Beaconsfield moves on Angell Woods

Woonerf comes to West Island

By Robert Frank

Beaconsfield plans to import a sustainable development strategy from the Netherlands to solve the intractable problem of what to do with the huge tract of mostly undeveloped forest between Highways 20 and 40, west of Woodland.

“Woonerf is the type of development that we are after,” District 6 councilor Rhonda Massad told The Suburban in an interview. “Beaconsfield fits into a transit-oriented development and an ecological territory.”

With little land to build on, the Dutch have mastered the art of creating livable developments on a small footprint close to mass transit, she explained. Woonerf, the Dutch term for ‘residential neighbourhood’ literally means ‘living yard’.

A standing-room only crowd filled Beaconsfield’s council chamber, August 19, for the first of what will be several votes to decide Angell Woods’ fate.

“Three members of city council, myself, Mayor David Pollock, and councilor Wade Staddon are former Association for the Protection of Angell Woods members,” Massad reminded. “The next council [after the Nov. 3 municipal election] might or might not be as green.”

The city council voted in favour of permitting the development of eight seniors’ residences of eight units each.

Meantime, negotiations remain ongoing with the Montreal agglomeration council to use conservancy money to buy the remaining land, valued at $12 million, to preserve and maintain it as a park.

Meanwhile, the traffic-restricted Woonerf development would prioritize pedestrians and commuting over car traffic.

“It’s not car-friendly,” Massad declared. “Houses are close together and streets are not as wide as other local streets. It promotes community.”

“I live right up against this whole thing,” she continued. “I can’t accept one more car accident. I’ve witnessed two, including one last night when a 15-year-old girl not wearing a helmet was thrown off her bike. It was very traumatizing. I’m very traffic-safety oriented for this project.”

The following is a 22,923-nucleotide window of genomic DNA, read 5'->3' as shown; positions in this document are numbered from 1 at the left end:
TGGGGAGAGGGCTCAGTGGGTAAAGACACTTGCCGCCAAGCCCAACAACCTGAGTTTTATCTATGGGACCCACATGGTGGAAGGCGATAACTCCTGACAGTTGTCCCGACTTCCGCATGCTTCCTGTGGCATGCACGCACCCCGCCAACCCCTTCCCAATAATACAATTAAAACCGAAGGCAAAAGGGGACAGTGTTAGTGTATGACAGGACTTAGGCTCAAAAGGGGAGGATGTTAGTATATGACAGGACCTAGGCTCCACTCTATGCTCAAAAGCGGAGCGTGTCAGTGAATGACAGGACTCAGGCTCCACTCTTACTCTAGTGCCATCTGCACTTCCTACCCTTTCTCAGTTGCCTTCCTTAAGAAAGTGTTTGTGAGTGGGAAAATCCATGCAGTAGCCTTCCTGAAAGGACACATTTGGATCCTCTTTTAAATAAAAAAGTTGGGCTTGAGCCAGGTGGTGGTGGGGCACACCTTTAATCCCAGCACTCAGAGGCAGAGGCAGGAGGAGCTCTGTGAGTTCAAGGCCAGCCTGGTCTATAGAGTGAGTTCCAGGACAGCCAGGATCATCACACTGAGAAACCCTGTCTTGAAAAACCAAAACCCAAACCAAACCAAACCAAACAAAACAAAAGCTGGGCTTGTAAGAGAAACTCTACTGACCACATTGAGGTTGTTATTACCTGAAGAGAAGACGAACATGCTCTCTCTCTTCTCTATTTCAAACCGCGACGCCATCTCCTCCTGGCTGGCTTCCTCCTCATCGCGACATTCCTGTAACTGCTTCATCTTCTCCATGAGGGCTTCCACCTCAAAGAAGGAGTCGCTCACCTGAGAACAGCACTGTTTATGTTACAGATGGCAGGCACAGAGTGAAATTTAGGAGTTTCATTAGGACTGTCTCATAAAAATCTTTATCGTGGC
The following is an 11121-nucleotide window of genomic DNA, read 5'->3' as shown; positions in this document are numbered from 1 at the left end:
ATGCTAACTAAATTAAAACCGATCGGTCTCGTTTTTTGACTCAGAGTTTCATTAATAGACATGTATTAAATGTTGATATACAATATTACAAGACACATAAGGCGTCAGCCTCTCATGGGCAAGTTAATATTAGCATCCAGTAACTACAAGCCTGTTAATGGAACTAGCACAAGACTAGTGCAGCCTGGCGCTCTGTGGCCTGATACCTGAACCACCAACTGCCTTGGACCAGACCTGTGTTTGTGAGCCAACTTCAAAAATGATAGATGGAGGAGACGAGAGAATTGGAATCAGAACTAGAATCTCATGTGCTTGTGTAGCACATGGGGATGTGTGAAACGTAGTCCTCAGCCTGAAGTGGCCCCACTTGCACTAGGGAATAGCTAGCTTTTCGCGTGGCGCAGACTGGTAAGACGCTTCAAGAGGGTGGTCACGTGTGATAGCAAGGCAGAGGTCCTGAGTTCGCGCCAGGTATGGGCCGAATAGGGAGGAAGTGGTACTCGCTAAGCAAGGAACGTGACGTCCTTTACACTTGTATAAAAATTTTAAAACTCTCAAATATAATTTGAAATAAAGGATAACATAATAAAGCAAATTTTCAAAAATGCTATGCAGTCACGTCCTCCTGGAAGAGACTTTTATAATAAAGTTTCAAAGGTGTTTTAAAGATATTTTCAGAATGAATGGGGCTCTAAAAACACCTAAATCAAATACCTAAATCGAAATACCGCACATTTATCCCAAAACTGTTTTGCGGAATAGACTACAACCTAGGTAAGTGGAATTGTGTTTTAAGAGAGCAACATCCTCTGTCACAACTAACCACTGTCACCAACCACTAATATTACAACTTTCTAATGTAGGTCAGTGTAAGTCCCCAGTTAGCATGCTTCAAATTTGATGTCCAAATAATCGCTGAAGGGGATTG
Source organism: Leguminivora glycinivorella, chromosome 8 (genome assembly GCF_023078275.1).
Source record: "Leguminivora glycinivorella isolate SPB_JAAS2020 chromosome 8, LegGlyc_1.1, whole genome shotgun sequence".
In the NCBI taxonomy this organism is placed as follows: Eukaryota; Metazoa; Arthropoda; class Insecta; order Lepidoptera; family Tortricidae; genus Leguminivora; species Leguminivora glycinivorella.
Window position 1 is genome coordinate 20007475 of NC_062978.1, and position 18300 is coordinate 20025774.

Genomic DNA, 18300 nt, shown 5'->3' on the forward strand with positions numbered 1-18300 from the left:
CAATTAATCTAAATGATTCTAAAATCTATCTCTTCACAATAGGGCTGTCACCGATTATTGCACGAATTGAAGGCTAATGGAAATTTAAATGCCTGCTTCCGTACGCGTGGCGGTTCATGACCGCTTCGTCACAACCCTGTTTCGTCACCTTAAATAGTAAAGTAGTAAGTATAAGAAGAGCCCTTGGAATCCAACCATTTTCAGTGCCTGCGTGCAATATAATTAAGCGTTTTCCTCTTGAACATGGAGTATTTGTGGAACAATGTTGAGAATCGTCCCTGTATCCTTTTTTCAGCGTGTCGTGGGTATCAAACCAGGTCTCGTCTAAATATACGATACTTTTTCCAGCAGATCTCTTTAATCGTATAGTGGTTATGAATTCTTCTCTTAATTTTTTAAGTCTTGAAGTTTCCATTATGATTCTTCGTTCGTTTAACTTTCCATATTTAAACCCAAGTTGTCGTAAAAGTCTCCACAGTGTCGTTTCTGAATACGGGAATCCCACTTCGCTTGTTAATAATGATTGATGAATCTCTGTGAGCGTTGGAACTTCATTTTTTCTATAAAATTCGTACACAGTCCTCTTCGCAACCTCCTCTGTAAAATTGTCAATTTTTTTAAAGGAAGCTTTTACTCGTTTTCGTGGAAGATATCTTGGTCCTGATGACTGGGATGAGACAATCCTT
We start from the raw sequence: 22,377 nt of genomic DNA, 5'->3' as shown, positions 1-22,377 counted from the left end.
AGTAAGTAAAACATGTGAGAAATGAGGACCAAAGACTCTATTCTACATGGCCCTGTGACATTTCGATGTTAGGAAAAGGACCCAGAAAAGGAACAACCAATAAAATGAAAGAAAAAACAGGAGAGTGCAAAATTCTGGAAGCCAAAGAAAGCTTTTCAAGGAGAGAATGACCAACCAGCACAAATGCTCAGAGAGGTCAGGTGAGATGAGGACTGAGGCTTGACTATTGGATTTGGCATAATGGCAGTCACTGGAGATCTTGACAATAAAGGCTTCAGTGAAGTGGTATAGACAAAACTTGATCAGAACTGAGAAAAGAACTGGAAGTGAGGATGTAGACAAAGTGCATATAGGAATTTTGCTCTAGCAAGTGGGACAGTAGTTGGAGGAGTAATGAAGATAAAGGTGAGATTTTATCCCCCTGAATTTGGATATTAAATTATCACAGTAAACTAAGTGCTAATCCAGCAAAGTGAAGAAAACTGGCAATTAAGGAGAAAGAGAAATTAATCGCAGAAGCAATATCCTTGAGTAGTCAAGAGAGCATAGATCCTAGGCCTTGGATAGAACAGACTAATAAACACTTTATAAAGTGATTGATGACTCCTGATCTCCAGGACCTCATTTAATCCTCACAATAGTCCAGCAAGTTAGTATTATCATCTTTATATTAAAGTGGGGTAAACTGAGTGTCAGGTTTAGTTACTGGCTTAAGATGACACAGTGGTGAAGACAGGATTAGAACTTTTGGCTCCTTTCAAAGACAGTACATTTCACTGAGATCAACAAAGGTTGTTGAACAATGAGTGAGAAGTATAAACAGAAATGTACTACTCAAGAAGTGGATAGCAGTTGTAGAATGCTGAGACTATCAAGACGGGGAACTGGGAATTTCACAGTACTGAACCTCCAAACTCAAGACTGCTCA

Massad reassured citizens who voiced concern that the condo development might tower over its low-rise neighbours.

“I’m a two-storey girl,” she retorted. “Beaconsfield citizens have told me that they’re not prepared to support development taller than two stories, and I’ve listened.”

“Once land is gone you don’t get it back,” said Mayor Pollock, after voting together with Massad against one of the proposals tabled on Monday night. “It will be more dense and buffer land is better for the ecosystem.”

“I don’t see this as being an integral part of Angell Woods,” countered councilor Roy Baird, who voted in favour, “and I want to respect property rights.”

The development adjacent to the commuter train station will be, at most, one or one-and-a-half blocks deep, said Massad.

“From Elm to touching the train will be 300 metres,” she insisted. “We believe in conservation. It’s an extremely green, sustainable development that will permit us to preserve at least 80 per cent of Angell Woods.”

During question period, conservation activists implored the city not to move forward without further study and debate.

“When the interim control bylaw was put in place three years ago it was, by its very nature, interim,” Mayor Pollock responded. “That does need to be changed to permanent zoning.”

Now that the notices of motion have passed, the city will hold an open house, Sept. 9, and public consultations, Sept. 23 and 24.

The final vote on Angell Woods is slated for the last city council meeting before the Nov. 3 election, in October.

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